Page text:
Chouettes

 Money management

 From: Albert Steg Address: asteg@tiac.net Date: 12 September 1998 Subject: Big cubes should be rare Forum: rec.games.backgammon Google: asteg-1209981448100001@asteg.tiac.net

```(regarding money-management in chouette play):

> Well this is (like it often happens in backgammon) not just a
> mathematical problem. In a post of some time ago lots of people agreed
> with me that they'd like to cash a 64-cube, even if the position is a
> play-on....

Well, yes.  When a cube gets *that* big, money management might well be a
serious consideration --if not a concern about the effect of a big loss to
yourself, a concern about the willingness of some opponents to pay up.
This does not contradict my earlier point about playing for a stake small
enough to avoid \$-pressure affecting your decisions. The reason: if a
64-cube does not make you at least a little bit queasy, then how much
concern could you have had for the game when it started out at only 1
point?  If a 64-cube doesn't get your heart-rate up, you're playing for
insufficient stakes to begin with.

After all, how in the world did the cube get to 64?  The only people I've
seen or heard of getting frequent cubes at 16 or above are those playing
for stakes less than \$1/pt.  Ten cents, a quarter -- unless losing five or
ten dollars is a significant blow to the wallet, this sort of tiny stake
leads to silly cube action, and is very bad for anyone trying to master
"proper" cube play.

As an illustration, here are some figures I kept when I first began
playing frequently in a \$5 chouette ranging from 3 to 6 players down in
San Antonio several years ago.  I kept track of many figures, one of them
being the distribution of my game values (including box wins & losses --
the two "big ones" were box results of +20 and -28):

_Game Worth_      _# of games_
1 point              883
2 points             740
3-4 points           442
5-8 points           125
9-16 points           23
17-32 points           2

Total Games:        2215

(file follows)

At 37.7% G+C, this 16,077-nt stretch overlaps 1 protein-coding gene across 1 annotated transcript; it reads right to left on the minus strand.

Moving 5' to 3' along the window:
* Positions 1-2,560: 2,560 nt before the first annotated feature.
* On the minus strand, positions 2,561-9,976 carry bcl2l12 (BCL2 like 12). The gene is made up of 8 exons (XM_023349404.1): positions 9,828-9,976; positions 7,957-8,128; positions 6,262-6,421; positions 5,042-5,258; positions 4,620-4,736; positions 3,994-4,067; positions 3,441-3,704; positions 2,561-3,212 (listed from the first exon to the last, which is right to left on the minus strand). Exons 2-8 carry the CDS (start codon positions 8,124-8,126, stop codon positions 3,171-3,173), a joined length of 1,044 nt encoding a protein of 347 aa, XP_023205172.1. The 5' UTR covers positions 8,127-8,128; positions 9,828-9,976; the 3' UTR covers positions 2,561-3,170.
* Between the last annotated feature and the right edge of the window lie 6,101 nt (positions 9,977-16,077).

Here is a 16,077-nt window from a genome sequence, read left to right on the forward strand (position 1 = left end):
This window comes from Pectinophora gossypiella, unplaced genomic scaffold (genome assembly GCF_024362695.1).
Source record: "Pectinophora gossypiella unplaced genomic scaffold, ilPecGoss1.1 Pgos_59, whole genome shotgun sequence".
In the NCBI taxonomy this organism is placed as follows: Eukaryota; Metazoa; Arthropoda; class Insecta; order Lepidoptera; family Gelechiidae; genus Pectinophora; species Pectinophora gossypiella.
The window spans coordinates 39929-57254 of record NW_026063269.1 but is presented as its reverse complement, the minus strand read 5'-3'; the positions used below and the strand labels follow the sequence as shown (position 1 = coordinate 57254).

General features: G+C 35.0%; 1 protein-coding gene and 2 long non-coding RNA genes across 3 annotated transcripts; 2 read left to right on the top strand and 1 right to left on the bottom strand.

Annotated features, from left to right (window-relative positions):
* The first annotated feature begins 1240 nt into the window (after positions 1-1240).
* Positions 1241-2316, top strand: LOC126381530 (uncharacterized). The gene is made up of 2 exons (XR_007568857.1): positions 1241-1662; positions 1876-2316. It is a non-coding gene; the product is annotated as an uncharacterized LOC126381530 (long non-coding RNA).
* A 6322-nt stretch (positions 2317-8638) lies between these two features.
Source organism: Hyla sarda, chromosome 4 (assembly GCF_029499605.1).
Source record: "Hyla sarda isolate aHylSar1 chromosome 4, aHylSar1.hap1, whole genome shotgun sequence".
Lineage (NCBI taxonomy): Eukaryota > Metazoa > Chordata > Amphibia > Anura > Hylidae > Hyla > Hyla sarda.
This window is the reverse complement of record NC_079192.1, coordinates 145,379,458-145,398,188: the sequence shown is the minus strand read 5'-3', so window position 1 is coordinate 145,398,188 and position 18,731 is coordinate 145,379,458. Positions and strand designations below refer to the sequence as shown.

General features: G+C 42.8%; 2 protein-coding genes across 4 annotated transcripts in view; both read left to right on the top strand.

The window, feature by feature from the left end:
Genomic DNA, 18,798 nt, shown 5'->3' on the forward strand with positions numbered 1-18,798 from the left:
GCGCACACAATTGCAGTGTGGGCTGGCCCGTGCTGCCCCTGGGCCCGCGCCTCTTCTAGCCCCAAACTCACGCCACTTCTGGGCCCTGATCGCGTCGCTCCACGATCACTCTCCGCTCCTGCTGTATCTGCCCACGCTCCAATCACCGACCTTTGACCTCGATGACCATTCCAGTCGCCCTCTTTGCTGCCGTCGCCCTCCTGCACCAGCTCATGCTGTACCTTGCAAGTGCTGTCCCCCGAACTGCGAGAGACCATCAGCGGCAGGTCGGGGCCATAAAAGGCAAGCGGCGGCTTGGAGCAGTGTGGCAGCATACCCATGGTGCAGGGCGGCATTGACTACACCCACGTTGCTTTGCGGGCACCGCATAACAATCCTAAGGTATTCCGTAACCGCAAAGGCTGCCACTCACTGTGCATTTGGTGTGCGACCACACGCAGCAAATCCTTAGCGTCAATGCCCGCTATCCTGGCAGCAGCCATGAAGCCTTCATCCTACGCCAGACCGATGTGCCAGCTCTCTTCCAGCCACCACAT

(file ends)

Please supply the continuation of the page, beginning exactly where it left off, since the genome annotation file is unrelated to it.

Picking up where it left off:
Back then my \$ was fairly tight, so when I was in the box I was pretty
conservative, probably not doubling alI when I should have (thoughI was
good about taking all when I believed it was right) -- that figure of "2"
in the 17-32pt grouping is pretty small for that many games of chouette.
But otherwise, I think the distribution is probably pretty typical of
"serious" (in the sense of people caring, not necessarily being expert)
chouette play.

My biggest cubes ever have been a couple of 32 cubes, one of which I won a
gammon on, happily.  In that case, my opponent took very badly twice and
redoubled terribly once -- because he was already down about 40 pts. on
the scoresheet. In the other case, I allowed three "autos" (again, the
opponent was way down), so that wasn't even a true "32" cube.  It was more
of a 4-cube being played for 8 times the original stake. (Oddly, many
players don't realize that by "starting the cube on 8" in, say, a \$5 game,
they are really saying, "Lets play for \$40/pt!")

I must've played close to 20,000 head-up or chouette \$ games in the past
decade (I used to spend a *lot* of late nights in Harvard Square) -- and
not *once* have I had the pleasure of offering, or the horror of
receiving, a 64-cube.

I'm curious how other avid \$-players' experiences of cube size compare to
mine.

Albert
```

### Chouettes

Automatic doubles with carryover  (Alexander Zamanian, Jan 1999)
California rule  (Peter Anderson+, Nov 2001)
Captain drops and others take  (Grafix8888+, Sept 2000)
Chouette cube strategy  (Stanley E. Richards+, Mar 2011)
Cube proxy  (Ilia Guzei+, June 2003)
Dream chouette  (Phil Simborg+, Sept 2009)
Extras  (Daniel Murphy, Feb 1997)
Extras  (Albert Steg, July 1996)
Extras  (Anthony R Wuersch, Mar 1995)
Fish-hunt rules  (Chuck Bower+, Feb 2006)
Interlocking chouette  (wintom+, Jan 2008)
Jacoby rule  (Doug Doub+, Aug 2005)
Legal plays only  (Gregg Cattanach+, Aug 2001)
Los Angeles Rules  (Joe Russell, Apr 2013)
Los Angeles Rules  (Justin N.+, Aug 2011)
Lure of the chouette  (Bob Koca+, July 2004)
Mandatory beaver  (Roland Scheicher+, Mar 2002)
Mandatory beaver  (David Montgomery, Jan 1999)
Money management  (Albert Steg, Sept 1998)
Online chouette rules  (John Graas, July 2003)
Order of succession  (leobueno+, Aug 2011)
Order of succession  (Albert Steg, June 1995)
Procedure when captain doubles  (Bill Riles+, Feb 2010)
Split cube actions  (Neil Kazaross, June 2003)
Strategy  (Michael J. Zehr, Sept 1998)
Variable stakes  (Christopher Yep+, Apr 2000)
Waiting for teammate to double  (Øystein Johansen+, July 2001)
When box takes a partner  (Dan Pelton+, Mar 2009)
When does player retain the box?  (Daniel Murphy, Jan 1997)
When is consulting allowed?  (Dave+, Mar 2000)